Conventional loans increasingly slipping away
If you want to know the difference between conventional mortgages and Federal Housing Administration (FHA) financing, the first item up for discussion is typically the cost of each loan.
For instance, the Wall Street Journal tells us that “conforming mortgages, or those that can be bought by Fannie Mae or Freddie Mac, commonly require higher down payments than FHA loans require. The catch to an FHA-insured loan is that you’ll pay more in fees.”
Later the Journal explains that “borrowers don’t face those costs on a conforming mortgage with 20% down.”
Well, sure, but how realistic is this comparison for most borrowers?
Apples & apples
Let’s begin with the assumption that you’re a rational borrower seeking the lowest mortgage rates. This means that while these rates are important, so too are the availability of cash and the cost of mortgage insurance — if any.
You can borrow from the FHA with as little as 3.5 percent down, but if you do, you’ll need insurance — 1 percent of the loan amount up front plus an annual mortgage insurance premium (MIP) equal to 1.15 percent of the outstanding loan balance (beginning April 17th, 2010).
Alternatively, if you borrow with 20 percent down and get a conventional loan, there’s no mortgage insurance requirement.
So, for purposes of illustration and easy math, let’s say you can borrow $300,000 at 5 percent. The monthly cost for principal and interest over 30 years will be $1610.46.
If you borrow $300,000 from the FHA, you will have the 1 percent up-front charge ($3,000) plus an annual MIP equal to roughly $3,450 — a total of about $6,450 in the first year.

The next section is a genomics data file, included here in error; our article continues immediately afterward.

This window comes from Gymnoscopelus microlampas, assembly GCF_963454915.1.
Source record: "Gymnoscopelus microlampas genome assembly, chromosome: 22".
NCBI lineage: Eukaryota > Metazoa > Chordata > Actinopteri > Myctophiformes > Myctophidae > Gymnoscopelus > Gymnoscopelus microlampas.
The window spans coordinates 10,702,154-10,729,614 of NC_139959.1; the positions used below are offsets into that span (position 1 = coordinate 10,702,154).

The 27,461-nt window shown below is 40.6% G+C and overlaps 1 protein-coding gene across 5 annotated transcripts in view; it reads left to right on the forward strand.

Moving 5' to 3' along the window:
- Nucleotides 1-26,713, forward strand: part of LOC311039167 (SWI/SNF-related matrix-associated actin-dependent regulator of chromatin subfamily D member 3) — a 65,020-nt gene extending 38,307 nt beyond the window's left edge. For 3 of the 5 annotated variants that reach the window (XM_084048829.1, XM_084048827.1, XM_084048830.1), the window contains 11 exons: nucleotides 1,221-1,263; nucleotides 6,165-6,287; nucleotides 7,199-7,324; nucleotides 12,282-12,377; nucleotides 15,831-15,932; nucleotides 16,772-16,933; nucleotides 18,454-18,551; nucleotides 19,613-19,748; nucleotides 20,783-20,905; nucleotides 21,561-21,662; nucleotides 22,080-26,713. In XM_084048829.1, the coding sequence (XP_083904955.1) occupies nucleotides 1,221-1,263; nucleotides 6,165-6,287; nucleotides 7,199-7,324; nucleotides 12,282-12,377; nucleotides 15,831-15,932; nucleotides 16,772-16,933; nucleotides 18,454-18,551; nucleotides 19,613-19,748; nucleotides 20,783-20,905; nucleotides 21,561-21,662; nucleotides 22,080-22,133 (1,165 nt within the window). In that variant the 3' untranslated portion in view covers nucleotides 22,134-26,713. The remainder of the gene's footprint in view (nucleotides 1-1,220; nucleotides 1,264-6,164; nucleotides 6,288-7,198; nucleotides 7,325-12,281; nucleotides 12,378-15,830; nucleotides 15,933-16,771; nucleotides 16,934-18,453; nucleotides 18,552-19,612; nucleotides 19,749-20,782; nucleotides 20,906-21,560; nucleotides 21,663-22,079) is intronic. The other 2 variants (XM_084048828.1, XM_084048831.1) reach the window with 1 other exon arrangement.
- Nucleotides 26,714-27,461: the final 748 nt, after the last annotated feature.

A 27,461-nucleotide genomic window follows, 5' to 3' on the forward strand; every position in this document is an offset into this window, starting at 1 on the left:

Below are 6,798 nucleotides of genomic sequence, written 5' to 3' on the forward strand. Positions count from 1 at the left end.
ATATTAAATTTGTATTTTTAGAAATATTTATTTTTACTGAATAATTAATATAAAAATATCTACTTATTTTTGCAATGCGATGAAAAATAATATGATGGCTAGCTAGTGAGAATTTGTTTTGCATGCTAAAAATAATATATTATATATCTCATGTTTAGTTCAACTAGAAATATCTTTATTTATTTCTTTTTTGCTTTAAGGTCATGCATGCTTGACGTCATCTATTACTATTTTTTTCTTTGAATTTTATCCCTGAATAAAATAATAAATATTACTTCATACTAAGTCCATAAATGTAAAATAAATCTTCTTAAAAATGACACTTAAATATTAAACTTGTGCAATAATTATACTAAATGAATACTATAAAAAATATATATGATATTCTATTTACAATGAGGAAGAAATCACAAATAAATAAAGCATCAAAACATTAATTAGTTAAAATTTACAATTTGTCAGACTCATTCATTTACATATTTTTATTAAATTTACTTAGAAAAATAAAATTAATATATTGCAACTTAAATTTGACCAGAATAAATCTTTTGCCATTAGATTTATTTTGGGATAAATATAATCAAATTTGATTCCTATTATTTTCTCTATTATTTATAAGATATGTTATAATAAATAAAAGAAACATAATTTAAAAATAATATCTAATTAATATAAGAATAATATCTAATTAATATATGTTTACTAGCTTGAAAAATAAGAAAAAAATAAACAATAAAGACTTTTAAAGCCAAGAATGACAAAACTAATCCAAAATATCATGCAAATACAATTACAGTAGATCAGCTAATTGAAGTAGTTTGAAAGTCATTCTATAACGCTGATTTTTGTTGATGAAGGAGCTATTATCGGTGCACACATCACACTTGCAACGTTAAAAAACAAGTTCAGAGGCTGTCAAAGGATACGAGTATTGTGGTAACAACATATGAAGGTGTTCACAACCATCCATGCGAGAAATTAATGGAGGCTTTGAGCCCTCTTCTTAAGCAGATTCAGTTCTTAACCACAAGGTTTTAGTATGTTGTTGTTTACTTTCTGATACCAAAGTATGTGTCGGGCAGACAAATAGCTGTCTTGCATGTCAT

Get that conventional $300,000 loan with 20 percent down and you pay nothing for mortgage insurance.
So, obviously, the conventional loan is the “better” deal. Or is it?
20 percent down
Although the loan amounts are the same the two deals are radically different. A $300,000 FHA loan equaled the purchase price of the property less 3.5 percent down. The actual cost of the home was $310,881. With a conventional loan, the $300,000 in financing equaled 80 percent of the purchase price, or $375,000.
To make the conventional loan work in our example, you first need $75,000 in cash plus closing costs. This requirement means conventional loans without mortgage insurance (you put 20 percent down) are off limits to most borrowers. Here’s why:
The National Association of Realtors reported in its 2010 survey of buyers and sellers that 75 percent of all homes are bought with less than 20 percent down. The average median home price at the end of 2010 was $170,600. Translation: Most buyers did not have the $34,120 in cash it would take to get a conventional loan without mortgage insurance.
The right comparison
But why not a comparison between conventional and FHA loans that really works?
Compare a conventional mortgage with 5 percent down and an FHA mortgage with 5 percent down. The conventional loan will require private mortgage insurance and the FHA loan will require insurance as well.
Which is better? It depends on the prices and terms at the time the loans are being originated — this is a good reason to speak with me and compare both up-front and monthly costs.
Also, be precise when using that term “better.” FHA loans are insured by the federal government and if you get into financial trouble the FHA will try to work out a settlement of your loan rather than a foreclosure. In fact, HUD boasts that 73% of its delinquent loans were cured and not foreclosed in fiscal 2010, a comforting thought in today’s financial world.
But while FHA loans may be “better” in some cases they’re not always preferred. Conventional loans work just fine for many borrowers. They are, after all, conventional mortgages — meaning there are no gotcha clauses or hidden costs. As always, shop around and defend your interests.